Russia at the time of Putin’s inauguration, Turkey at war with it’s Kurdish population, Tehran’s metro system in Iran, the Americas, Jerusalem…the list goes on.
As this series grows our audience will be able to experience and compare these lived moments of crisis through the language of dreams. The series will serve as a geographical map of cities in troubled times, linked together by their metro systems. Much like veins in a body, these metro lines and the carriages that traverse them will take the audience on an unforgettable journey, painting a bigger picture of the world in a time of uncertainty.
All of the characters that we have filmed so far have given full consent by signing release forms. With regards to metro stations, access has mostly been obtained through government and private bodies via application. Everyone who has appeared on camera has been very excited to take part in the project.
Style and format
This series is shot in an abstract format that sinks the audience into the language of dreams and poetry. The metro carriage and passages underground have been transformed into mind-bending visual spaces that has a sci-fi quality to them, allowing the audience to reflect on the cinematic language of dreams.
The filming is shot very close-up across a multitude of characters. It will be homage to a great variety of genetics and memorable faces. We want to show the different cultures, genders and ages of the cities we have chosen at these melting moments of crisis. This film will be shot on metro trains as well as underground platforms. In the trains, we will use a lot of close ups; partially to allow us to capture good sound, and secondly to be able to form an intimacy with our chosen characters.
The sequences that express the dreams will be equally as important and metaphorical. They will visually support the stories, which the dreams are telling and give the audience space to think and breath. We will use a steady-cam to capture the diverse, brutal and beautiful architecture of metro stations around the world. This will vary from the huge dystopian tunnels of the Metro system in Washington DC, to the brutalist soviet structures of the Ukrainian metro stations in Kiev.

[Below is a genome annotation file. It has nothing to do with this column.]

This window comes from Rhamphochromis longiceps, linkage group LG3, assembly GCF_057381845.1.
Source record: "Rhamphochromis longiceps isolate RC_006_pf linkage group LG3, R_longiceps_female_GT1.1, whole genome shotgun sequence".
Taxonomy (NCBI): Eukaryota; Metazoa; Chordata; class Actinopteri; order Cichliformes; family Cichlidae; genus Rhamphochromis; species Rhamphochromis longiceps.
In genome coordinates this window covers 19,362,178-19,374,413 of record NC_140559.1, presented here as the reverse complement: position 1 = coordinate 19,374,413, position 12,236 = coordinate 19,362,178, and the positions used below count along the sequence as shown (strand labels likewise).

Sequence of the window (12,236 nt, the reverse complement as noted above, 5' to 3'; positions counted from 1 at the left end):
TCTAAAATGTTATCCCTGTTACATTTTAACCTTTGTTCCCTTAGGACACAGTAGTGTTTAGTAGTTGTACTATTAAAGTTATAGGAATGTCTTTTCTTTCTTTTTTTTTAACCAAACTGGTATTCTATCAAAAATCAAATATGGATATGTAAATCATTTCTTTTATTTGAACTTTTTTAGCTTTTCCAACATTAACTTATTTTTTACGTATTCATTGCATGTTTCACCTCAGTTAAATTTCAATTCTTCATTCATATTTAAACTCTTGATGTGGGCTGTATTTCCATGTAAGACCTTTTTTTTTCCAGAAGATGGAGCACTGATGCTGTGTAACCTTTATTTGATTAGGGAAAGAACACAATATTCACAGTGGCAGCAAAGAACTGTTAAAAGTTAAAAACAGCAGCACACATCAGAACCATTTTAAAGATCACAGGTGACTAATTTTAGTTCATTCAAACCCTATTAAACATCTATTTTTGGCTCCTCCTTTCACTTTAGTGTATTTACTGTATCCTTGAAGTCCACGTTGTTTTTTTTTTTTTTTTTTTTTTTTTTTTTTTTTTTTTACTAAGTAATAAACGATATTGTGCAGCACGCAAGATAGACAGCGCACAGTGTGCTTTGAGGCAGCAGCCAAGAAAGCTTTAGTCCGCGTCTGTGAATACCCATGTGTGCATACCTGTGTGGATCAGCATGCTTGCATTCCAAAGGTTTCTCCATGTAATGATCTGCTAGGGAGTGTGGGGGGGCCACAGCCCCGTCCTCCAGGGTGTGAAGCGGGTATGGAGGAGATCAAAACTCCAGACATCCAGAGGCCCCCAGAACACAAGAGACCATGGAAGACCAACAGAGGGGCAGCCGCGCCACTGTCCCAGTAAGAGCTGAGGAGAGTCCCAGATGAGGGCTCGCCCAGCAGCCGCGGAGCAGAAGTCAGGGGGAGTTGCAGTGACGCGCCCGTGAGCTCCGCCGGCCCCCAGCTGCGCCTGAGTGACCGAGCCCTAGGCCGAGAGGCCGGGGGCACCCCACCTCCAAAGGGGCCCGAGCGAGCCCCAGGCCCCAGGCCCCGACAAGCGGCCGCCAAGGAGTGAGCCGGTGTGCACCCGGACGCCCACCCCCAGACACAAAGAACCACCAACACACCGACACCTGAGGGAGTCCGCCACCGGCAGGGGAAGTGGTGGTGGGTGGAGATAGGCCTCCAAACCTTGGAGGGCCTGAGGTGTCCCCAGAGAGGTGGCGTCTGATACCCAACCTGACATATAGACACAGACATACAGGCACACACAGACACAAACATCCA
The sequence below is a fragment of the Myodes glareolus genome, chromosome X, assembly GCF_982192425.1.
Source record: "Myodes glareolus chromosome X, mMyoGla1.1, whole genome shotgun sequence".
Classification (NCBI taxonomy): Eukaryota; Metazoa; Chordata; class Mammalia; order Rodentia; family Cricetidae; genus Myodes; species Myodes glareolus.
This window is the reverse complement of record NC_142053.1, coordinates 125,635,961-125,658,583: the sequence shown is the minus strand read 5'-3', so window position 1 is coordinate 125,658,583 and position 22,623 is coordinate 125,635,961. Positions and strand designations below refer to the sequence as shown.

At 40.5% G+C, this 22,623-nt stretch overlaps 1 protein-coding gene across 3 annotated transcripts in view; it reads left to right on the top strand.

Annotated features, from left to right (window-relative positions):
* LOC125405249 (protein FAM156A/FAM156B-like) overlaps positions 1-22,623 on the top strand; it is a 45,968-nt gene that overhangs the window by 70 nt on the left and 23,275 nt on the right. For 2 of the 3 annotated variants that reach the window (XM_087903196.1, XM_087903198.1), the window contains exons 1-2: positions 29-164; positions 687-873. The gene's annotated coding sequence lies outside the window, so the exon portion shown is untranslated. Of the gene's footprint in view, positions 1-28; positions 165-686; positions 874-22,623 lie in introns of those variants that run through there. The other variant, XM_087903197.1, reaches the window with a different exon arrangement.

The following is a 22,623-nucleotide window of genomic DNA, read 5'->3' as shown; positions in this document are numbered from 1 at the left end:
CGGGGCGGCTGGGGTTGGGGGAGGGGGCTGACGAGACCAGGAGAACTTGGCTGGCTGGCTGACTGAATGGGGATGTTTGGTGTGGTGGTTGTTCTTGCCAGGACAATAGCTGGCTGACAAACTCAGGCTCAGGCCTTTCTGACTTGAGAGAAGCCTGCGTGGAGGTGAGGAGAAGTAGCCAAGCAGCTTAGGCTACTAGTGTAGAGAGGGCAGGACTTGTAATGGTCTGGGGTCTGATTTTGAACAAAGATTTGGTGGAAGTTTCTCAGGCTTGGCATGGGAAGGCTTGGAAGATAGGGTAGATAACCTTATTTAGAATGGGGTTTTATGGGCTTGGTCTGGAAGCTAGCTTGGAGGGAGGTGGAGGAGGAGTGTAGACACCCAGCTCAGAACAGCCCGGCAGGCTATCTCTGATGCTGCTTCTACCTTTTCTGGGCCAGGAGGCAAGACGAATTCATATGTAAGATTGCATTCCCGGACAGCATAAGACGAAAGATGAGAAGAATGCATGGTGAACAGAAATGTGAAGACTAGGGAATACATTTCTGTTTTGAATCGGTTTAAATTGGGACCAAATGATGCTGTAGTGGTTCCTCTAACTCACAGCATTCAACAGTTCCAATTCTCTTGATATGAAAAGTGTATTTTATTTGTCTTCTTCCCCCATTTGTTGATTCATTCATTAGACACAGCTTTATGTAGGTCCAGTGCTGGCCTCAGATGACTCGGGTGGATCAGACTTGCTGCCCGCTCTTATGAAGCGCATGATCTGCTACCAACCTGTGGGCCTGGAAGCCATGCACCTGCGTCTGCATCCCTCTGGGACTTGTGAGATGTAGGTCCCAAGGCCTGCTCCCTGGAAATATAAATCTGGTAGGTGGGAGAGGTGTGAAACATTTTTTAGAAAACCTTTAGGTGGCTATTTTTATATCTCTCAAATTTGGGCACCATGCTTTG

The Director and Producer
Ross Domoney is a multi award winning freelance film-maker from the UK. His documentary work focuses on social/human rights issues, urban geography, character lead narratives and the affect of political protest on cities, authorities, and underground political and cultural movements. Ross studied documentary film making at the National Film and Television School. His work has been published in the Guardian, Al Jazeera, The Wall Street Journal, Discovery Channel and has been recognized by the BBC. Variety magazine selected Ross as one of the 100 students who represent the future of film, media and entertainment in 2015. In 2012 Ross won the audience award at Thessaloniki film festival with his film (The High Price of Gold) . Ross’s latest film (Uprooted) won a Royal Television Society award as well as making onto the shortlist for the prestigious Grierson trust award.
Xanna Dixon Ward graduated from the National Film and Television School with a masters in Editing. Her graduation animation that she edited, ‘The Alan Dimension’, was screened at Cinéfondation selection at Cannes Film Festival in 2016 and was nominated for Best British Short Animation at the 2017 BAFTA’s. The film also won the Junior Jury prize at the prestigious Annecy International Animation Festival. Xanna’s editing work has also been nominated for an Editing Craft award at the 2017 Royal Television Society Awards. Her graduation documentary that she edited ‘The Pacemaker’ was also nominated and highly commenced in the Best Student Documentary category at the 2016 Grierson Awards. The film has now been made into a one-hour feature for BBC2
Marina Elderton is an award-winning composer for film, TV, theatre and games, based in London. Her practice combines experimental textures with traditional instruments. Graduating from The National Film and Television School with a MA in Composing for Film and Television, she received two scholarships from the Musicians' Union and The Harold Hyam Wingate Foundation, and a grant from The Sidney Perry Foundation. Her scores include the Film4 production 'Wake', Royal Television Society award-winning documentary 'Uprooted', 'The Wrong End of the Stick' animation (nominated Best British Short, British Independent Film Awards), and forthcoming Wellcome Trust/ Xylophone Games project 'P.E.T'. She has composed commercially for brands including Lynx, NBA, Tesco and Cadburys.
Contact the Director Ross Domoney for more details